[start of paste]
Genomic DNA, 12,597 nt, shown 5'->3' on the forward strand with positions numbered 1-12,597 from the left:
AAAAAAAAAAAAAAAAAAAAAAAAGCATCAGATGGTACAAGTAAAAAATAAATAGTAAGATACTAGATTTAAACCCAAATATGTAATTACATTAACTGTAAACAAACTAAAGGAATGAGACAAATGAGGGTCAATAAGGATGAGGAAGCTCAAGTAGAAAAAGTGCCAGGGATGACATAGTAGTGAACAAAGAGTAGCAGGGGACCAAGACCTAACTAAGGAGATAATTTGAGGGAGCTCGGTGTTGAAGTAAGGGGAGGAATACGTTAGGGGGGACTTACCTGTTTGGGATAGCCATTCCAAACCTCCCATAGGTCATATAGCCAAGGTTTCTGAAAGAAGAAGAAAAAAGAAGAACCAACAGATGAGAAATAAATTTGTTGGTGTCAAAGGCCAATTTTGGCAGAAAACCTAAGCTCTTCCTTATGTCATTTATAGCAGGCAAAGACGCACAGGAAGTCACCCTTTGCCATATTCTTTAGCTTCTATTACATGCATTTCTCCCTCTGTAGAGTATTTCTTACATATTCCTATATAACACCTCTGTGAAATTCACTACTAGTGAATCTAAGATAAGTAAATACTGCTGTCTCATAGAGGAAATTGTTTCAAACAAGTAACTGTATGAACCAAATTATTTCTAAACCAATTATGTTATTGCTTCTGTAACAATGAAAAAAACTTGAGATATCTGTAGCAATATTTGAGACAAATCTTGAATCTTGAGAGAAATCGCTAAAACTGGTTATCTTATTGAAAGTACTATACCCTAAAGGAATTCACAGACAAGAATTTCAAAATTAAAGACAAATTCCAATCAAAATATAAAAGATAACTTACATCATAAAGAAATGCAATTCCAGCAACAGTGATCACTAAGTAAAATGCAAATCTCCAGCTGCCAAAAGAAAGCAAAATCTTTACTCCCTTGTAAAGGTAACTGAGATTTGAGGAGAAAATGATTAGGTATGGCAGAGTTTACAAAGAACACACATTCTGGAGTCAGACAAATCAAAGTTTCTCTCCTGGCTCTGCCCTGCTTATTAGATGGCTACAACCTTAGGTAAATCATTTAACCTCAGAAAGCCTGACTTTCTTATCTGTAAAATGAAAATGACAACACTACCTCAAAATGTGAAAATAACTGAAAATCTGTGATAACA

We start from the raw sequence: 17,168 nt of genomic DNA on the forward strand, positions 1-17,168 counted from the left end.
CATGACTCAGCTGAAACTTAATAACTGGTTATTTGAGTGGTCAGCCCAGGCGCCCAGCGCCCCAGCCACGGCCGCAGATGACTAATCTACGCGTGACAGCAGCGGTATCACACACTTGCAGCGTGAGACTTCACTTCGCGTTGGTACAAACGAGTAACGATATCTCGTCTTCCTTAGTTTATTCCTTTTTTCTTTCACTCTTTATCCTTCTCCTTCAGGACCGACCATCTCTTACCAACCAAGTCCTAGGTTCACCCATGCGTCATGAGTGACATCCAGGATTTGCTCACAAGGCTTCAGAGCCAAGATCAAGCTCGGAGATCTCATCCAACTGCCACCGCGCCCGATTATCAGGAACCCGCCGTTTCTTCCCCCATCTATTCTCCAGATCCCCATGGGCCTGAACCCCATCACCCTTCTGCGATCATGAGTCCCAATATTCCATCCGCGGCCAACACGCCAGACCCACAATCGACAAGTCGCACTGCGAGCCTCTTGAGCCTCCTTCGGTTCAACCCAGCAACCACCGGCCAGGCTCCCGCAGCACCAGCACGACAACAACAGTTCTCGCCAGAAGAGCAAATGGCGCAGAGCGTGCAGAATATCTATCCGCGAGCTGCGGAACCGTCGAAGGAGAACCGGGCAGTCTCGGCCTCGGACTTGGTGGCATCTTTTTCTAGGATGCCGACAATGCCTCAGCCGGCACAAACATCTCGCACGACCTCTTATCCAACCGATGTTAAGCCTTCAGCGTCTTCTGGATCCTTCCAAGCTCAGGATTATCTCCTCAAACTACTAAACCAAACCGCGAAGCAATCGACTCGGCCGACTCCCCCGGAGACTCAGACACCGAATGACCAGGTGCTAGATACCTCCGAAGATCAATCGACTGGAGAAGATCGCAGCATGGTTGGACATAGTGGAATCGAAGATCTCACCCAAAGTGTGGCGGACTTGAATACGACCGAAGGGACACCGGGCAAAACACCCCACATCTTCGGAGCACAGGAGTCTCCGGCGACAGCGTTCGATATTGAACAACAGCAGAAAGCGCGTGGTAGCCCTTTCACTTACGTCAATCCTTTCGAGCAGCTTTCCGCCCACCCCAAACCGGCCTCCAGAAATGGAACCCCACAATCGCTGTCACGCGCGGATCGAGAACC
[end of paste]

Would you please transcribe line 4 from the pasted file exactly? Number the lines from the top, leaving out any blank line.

CATGACTCAGCTGAAACTTAATAACTGGTTATTTGAGTGGTCAGCCCAGGCGCCCAGCGCCCCAGCCACGGCCGCAGATGACTAATCTACGCGTGACAGCAGCGGTATCACACACTTGCAGCGTGAGACTTCACTTCGCGTTGGTACAAACGAGTAACGATATCTCGTCTTCCTTAGTTTATTCCTTTTTTCTTTCACTCTTTATCCTTCTCCTTCAGGACCGACCATCTCTTACCAACCAAGTCCTAGGTTCACCCATGCGTCATGAGTGACATCCAGGATTTGCTCACAAGGCTTCAGAGCCAAGATCAAGCTCGGAGATCTCATCCAACTGCCACCGCGCCCGATTATCAGGAACCCGCCGTTTCTTCCCCCATCTATTCTCCAGATCCCCATGGGCCTGAACCCCATCACCCTTCTGCGATCATGAGTCCCAATATTCCATCCGCGGCCAACACGCCAGACCCACAATCGACAAGTCGCACTGCGAGCCTCTTGAGCCTCCTTCGGTTCAACCCAGCAACCACCGGCCAGGCTCCCGCAGCACCAGCACGACAACAACAGTTCTCGCCAGAAGAGCAAATGGCGCAGAGCGTGCAGAATATCTATCCGCGAGCTGCGGAACCGTCGAAGGAGAACCGGGCAGTCTCGGCCTCGGACTTGGTGGCATCTTTTTCTAGGATGCCGACAATGCCTCAGCCGGCACAAACATCTCGCACGACCTCTTATCCAACCGATGTTAAGCCTTCAGCGTCTTCTGGATCCTTCCAAGCTCAGGATTATCTCCTCAAACTACTAAACCAAACCGCGAAGCAATCGACTCGGCCGACTCCCCCGGAGACTCAGACACCGAATGACCAGGTGCTAGATACCTCCGAAGATCAATCGACTGGAGAAGATCGCAGCATGGTTGGACATAGTGGAATCGAAGATCTCACCCAAAGTGTGGCGGACTTGAATACGACCGAAGGGACACCGGGCAAAACACCCCACATCTTCGGAGCACAGGAGTCTCCGGCGACAGCGTTCGATATTGAACAACAGCAGAAAGCGCGTGGTAGCCCTTTCACTTACGTCAATCCTTTCGAGCAGCTTTCCGCCCACCCCAAACCGGCCTCCAGAAATGGAACCCCACAATCGCTGTCACGCGCGGATCGAGAACC